A California native, Dr. James Henderson is a professor in the department of Biblical Studies at Regent, who teaches theology, Christian ministry and Church history: “But what I like to say is that I teach the mysteries of life and the secrets of the universe.” He is an Air Force veteran, pastor and church-planter.
What led you to become a Bible professor?
“I think I knew from a young age that I wanted to be a teacher, but outside my home, I didn’t get any academic encouragement. In fact, I was discouraged. My dad is Native American, and my mom is part, so I grew up a half-breed in a cowboy town. School administrators were not very academically encouraging, and I also faced a lot of bullying and homelife issues growing up. I went into the military, where the Jesus movement saved me, and after four years, I got out and just knew I wanted to be in the ministry and teaching. From there, I went to college, taught at a Bible school, was a pastor for a couple of decades and then came to Regent to get my Ph. D. where I’ve stayed ever since!”
How were you saved while in the military?
“When I got into the air force, I thought I was safe; they wouldn’t do dangerous things or swim in the ocean. Then they sent me to a school to learn Vietnamese. Can you guess where I was going? So I went to chapel and was essentially making a deal with God that if he kept me alive, I would be religious, and I met some real Christians there. I went to a gathering called Jesus Chapel and heard a high school senior preach for about thirty minutes. All I remember him saying was that if you’d never repented of your sins, you had never been saved, and the Holy Spirit just smacked me. I reeled with that information for a month, and finally said okay. I cut my Christmas leave short, traveled back to El Paso and went to a night service where you pray in the new year. I listened, and afterward, I went up to one of the elders, grabbed him by the lapel and asked ‘how do you get saved anyway?’ He walked me down the Romans Road, and then I got gloriously saved and surrendered everything, which was amazing.”
What changed the most after salvation?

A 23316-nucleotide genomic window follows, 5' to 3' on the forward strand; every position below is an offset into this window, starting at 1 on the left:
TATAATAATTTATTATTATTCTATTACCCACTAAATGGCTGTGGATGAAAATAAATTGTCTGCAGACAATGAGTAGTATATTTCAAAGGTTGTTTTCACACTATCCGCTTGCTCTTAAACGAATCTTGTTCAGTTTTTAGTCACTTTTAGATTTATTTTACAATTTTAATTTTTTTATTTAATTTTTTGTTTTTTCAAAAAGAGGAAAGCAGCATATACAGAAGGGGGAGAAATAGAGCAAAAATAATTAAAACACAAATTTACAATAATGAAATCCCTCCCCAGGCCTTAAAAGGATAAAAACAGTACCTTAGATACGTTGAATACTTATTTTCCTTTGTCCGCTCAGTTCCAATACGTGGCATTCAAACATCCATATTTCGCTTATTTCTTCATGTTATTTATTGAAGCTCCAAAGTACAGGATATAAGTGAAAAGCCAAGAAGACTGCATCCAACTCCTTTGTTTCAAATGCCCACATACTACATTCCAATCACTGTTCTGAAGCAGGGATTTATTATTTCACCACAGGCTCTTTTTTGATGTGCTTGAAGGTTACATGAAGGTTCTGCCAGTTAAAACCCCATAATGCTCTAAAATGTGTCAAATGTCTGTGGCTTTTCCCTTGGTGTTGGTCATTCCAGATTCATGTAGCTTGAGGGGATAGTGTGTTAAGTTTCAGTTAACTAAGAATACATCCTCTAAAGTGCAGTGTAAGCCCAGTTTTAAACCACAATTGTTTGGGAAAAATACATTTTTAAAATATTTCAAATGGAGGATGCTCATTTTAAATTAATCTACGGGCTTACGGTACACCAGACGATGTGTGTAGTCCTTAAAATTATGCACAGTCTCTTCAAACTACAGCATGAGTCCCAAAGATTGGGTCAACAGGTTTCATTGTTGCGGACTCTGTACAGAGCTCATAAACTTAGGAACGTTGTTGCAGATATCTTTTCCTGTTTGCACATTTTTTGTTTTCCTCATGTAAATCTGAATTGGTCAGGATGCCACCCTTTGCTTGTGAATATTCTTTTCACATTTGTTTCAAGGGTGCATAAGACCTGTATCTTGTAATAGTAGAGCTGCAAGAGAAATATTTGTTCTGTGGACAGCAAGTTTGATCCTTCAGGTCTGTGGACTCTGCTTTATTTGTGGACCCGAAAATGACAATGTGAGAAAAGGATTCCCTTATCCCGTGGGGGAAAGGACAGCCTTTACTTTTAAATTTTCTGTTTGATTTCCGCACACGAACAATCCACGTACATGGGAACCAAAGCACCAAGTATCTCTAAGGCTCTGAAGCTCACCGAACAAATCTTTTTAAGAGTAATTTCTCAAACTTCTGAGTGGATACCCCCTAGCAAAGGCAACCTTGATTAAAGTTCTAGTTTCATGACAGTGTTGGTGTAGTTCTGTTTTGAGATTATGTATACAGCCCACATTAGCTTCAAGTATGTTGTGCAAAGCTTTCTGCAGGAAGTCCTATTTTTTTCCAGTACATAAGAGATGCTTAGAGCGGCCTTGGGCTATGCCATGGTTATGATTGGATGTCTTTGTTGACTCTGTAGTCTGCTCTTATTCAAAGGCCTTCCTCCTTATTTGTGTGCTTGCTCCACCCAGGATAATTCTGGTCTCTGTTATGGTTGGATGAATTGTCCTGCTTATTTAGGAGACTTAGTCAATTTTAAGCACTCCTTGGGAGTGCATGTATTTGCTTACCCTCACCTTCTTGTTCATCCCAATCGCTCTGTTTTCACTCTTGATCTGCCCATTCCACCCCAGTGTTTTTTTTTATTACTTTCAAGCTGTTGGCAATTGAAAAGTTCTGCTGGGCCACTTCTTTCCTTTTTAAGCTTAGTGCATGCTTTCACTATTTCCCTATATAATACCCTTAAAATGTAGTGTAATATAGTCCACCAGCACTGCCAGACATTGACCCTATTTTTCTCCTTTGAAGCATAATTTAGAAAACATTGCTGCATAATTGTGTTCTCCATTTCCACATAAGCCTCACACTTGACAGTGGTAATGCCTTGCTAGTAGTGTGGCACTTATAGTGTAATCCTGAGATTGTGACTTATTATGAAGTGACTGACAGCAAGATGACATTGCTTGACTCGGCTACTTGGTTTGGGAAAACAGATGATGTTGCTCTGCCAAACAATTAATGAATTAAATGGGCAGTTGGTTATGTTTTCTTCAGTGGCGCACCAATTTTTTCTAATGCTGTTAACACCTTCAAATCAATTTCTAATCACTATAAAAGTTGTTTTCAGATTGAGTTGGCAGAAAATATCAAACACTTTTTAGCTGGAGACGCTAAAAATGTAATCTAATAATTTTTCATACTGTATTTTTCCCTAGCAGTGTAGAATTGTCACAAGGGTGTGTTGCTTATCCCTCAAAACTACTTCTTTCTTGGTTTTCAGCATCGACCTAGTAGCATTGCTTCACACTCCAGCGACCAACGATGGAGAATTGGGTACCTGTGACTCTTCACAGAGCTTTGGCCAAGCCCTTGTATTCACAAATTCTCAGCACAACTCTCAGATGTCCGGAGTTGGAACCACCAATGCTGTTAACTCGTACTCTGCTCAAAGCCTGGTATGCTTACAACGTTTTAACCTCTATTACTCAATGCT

“The most startling change for me was my lifestyle. I stopped being an angry person full of despair and loneliness who drank in excess. I also stopped fighting a lot and gambling. I plunged into the faith, attending five bible studies weekly. I was hungry and didn’t want to be the way I was anymore.
Since I have separated from the Air Force, I have striven to bring all the things I have learned in theology down to a level of wisdom. The theologian Origen in the third century said there was only one purpose for theology: to become Christ-like. I also think that it is so we can learn to explain Christianity to our neighbors who don’t know Christ. I’ve always wanted to bring theology to the place where I could talk to Marxists, Hells Angels or Wiccans, and that is what I have been trying to do for the last thirty-five years. I want to get myself and students to a place where we can speak the language of people of various backgrounds and spiritualities.”
How did you meet your wife?
“I met my wife at Bible college. She didn’t want to go but felt led, so she made a deal that she would give God one year to tell her why she needed to be there. We actually met on her first day. I wasn’t dating at the time, and we became friends quite quickly. I eventually bought a ring, and we’ve now been married for 43 years. We adopted our daughter, who has her own daughter now. It is amazing what a grandchild will do to the universe. The whole center of the universe just shifts to wherever that grandchild is.”
What have you been learning recently?
“I am just pressed more and more into the idea that our intellectual pursuits need to be practical, not in the sense that it has to bring you a job, but that it has to make a difference in your everyday life. I try to continue to learn that it is not the data that makes the difference; it is the meaning of that data. I am much less concerned that students get the exact formulation right as I am for them to understand that God has revealed himself in scripture and continues to do so through scripture and good Christian thinking. I want them to consider how to connect to an enormous river, drink from it, and sustain ourselves from that.”
What is your advice for Regent students?
“Give yourself to your education as though it were worship because it is! If God has called you here for an education, that is a divine calling. Don’t get too busy with friends, sports, church or whatever it may be to concentrate on what God has given you to do. In this short space, give yourself to your education as though you were a monk or a nun in a monastery. Remember that you came so that God could infuse you with wisdom so that you can master your craft unto him. It is holy, righteous and good, and He accepts it, but I also think he calls us to sacrifice a lot for it, especially in these four years.”